Plays ’n’ Chips enables new or inexperienced members of Broadstone Players to take to the stage, so the usual criteria for casting, and thus audience expectations, don’t apply. On this occasion, two of the evening’s three one-acts also had first-time directors.
The evening begins with Martin Downey’s Out for the Count, a Dracula spoof. Such plays might seem ideal for newcomers but they contain a greater challenge. In order to parody, you need first to be able to do it straight – and with self-belief. This particular performance lacks pace and confidence, jokes becoming laboured, forced or lost. Learning to play comedy successfully is not easy for the beginner, but a fair number among a good-sized audience found plenty at which to laugh.
Of three newcomers, Andrew Murton (Professor Hertz Van Hyer) seems, despite one or two well-taken prompts, relatively at ease while Anna Rigby (Lucy) became increasingly so: both should now grow in confidence. Nathan Hickson, as Rennet, draws something of a short straw for his début, being required to crawl about and giggle manically. More confidence with the physicality might make the ‘funny voice’ funnier. All three would benefit from more assertive playing from the more experienced cast-members, among whom Michelle Barter (Mina) and Val Smith (Constance Sewer) give reasonably confident performances while Fiona Richards (Bridget) sustains her Irish accent and brings greater liveliness to the stage. Moves and dialogue seem laboured, however, and it would benefit from firmer, more demanding direction. A reduction in the tendency, particularly evident here, to play too many lines straight out to the audience would also help.
Post-supper, much appreciated and enjoyed, come two two-handers, both by Jean McConnell. Last Post introduces a much more reflective mood, at times poignant, at times … well, I won’t give it away! The introspective opening could challenge the confidence of some more experienced actors. Newcomer Jane Adams meets the challenges with apparent ease. Assured in an interesting and challenging role, her performance belies her apparent inexperience. (I’m not sure whether ‘new’ means new to this group or completely new to the stage: if the latter, her performance is even more praiseworthy.) Her characterisation of recently-widowed Felicity avoids clichés, overplaying or other pitfalls, the quiet dignity, moments of assertiveness and realisation all sensitively judged. Rebbecca Macdowall (Mary), another newcomer, although needing several first-night prompts, took them without hint of being unsettled. Poised, perhaps somewhat stiffer than the part demands, she plays well against Jane Adams. Both actors acquit themselves very well, as, certainly, does Jill Darling whose achievement as first-time director does her great credit. She and her two actors hold the interest throughout.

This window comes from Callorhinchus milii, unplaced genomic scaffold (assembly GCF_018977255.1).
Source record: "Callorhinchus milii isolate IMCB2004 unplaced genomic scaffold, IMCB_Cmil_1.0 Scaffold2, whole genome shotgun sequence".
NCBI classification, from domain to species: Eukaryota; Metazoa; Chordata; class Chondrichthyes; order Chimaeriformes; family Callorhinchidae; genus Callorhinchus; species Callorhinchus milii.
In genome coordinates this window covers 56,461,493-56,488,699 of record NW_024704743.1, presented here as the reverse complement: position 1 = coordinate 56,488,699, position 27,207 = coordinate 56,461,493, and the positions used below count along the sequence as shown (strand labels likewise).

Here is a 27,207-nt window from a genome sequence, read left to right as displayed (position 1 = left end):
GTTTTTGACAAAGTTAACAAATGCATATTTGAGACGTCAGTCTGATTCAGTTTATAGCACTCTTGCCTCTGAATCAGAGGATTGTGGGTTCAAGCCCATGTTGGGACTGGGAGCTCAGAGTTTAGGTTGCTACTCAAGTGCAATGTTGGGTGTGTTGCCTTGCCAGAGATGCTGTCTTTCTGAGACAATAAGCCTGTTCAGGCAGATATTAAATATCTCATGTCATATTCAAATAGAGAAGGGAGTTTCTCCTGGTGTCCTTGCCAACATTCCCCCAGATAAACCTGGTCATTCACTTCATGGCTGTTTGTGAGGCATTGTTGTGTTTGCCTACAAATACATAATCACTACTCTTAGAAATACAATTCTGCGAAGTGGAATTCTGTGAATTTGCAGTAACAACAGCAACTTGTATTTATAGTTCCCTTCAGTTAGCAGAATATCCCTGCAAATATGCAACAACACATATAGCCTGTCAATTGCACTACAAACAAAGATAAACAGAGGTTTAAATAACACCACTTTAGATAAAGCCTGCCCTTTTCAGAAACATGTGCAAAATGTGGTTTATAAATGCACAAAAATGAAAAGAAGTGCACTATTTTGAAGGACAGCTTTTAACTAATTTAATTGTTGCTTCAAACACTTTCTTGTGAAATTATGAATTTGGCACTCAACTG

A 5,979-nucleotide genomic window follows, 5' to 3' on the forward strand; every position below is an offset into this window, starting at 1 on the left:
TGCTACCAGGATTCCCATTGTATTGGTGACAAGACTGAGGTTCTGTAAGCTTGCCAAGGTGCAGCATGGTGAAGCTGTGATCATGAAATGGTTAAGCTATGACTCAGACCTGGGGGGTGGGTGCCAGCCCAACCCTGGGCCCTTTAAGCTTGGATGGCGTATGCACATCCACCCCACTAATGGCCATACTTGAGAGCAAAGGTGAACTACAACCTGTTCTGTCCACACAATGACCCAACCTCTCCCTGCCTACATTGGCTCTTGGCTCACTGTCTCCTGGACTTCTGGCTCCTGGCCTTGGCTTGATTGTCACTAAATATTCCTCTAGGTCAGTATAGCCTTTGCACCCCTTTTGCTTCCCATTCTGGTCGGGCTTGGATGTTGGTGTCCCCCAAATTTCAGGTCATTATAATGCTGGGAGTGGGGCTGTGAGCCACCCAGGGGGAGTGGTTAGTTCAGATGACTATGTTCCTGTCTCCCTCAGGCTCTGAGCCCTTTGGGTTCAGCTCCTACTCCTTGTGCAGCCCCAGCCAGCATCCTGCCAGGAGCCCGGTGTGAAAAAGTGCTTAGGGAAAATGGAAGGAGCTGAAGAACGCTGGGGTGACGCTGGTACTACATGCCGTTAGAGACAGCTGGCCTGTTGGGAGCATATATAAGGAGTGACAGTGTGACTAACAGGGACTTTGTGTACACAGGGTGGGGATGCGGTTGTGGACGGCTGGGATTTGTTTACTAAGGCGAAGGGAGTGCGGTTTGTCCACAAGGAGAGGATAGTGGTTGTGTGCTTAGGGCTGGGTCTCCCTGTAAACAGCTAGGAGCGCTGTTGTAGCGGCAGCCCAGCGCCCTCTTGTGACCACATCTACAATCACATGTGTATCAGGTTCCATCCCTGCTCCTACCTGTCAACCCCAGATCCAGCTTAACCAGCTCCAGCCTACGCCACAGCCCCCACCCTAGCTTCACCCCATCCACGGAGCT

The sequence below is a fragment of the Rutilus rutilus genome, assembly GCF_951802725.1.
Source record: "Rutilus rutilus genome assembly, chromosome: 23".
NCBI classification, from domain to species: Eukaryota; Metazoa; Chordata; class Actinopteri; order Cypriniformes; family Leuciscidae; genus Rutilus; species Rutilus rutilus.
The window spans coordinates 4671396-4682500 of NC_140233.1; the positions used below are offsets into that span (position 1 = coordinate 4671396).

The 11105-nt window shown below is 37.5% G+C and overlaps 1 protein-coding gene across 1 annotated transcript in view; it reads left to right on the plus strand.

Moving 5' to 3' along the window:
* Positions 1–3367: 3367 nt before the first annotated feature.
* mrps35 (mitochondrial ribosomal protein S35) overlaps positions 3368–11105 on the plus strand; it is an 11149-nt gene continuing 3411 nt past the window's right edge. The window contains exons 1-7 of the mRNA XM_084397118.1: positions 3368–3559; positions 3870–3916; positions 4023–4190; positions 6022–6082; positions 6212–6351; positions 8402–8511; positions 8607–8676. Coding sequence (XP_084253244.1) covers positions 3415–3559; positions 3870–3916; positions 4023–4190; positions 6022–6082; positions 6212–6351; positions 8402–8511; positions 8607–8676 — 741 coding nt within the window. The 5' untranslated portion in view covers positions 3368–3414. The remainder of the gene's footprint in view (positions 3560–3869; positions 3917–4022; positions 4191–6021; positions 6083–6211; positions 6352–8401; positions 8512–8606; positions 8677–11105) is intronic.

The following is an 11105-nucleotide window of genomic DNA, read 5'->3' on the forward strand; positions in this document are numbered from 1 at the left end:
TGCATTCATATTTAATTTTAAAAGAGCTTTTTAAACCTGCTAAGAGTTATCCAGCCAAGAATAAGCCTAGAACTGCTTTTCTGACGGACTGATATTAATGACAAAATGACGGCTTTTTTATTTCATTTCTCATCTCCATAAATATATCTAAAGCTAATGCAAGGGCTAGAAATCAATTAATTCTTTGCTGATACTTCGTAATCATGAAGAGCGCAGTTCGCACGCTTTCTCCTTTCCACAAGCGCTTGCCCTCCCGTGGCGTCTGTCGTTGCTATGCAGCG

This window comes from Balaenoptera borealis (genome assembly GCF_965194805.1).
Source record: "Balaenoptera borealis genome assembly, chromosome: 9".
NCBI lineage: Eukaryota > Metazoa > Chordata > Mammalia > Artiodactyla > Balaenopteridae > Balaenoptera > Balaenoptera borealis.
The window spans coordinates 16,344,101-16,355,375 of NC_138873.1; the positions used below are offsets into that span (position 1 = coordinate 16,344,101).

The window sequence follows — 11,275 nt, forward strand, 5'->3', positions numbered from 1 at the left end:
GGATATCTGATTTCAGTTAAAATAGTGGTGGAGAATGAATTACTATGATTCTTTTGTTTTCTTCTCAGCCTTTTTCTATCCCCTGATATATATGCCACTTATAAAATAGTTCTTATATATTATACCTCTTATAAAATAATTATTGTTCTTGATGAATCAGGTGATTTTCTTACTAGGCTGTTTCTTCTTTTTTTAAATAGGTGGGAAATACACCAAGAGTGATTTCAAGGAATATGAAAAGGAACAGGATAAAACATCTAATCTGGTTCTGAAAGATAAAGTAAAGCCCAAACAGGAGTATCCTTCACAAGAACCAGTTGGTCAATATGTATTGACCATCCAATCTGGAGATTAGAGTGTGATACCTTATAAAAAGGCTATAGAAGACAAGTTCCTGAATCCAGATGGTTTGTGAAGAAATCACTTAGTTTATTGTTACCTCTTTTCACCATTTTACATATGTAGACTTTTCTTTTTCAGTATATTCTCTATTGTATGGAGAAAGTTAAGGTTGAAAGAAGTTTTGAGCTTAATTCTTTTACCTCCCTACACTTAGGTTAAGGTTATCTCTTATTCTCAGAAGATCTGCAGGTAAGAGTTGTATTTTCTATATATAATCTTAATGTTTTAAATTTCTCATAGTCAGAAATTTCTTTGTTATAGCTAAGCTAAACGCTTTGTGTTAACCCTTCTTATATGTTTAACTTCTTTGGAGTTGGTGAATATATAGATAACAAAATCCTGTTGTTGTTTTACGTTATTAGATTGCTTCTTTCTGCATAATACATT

Cruise Missile ends the evening with plenty of laughter. Newcomer Gay Wood’s Janet, a late-in-life, first-time cruise ship passenger, is a laconic delight and has the audience with her from the start. As her unwanted companion, Amanda Senitt seizes the initiative instantly, giving a performance full of (exhausting) energy and self-confidence. The two actors play delightfully off each other so that, with the aid of Fee Stewart’s unfussy first-time direction, the play is a delight, drawing much well-deserved laughter from the first-night audience.
Well done to all concerned, especially to the two first-time directors and to Jane Adams, Gay Wood and Amanda Senitt for the three stand-out performances within a fun evening. Credit goes, too, to the simple, effective sets and unobtrusive technical support. There are further performances on September 8 and 9.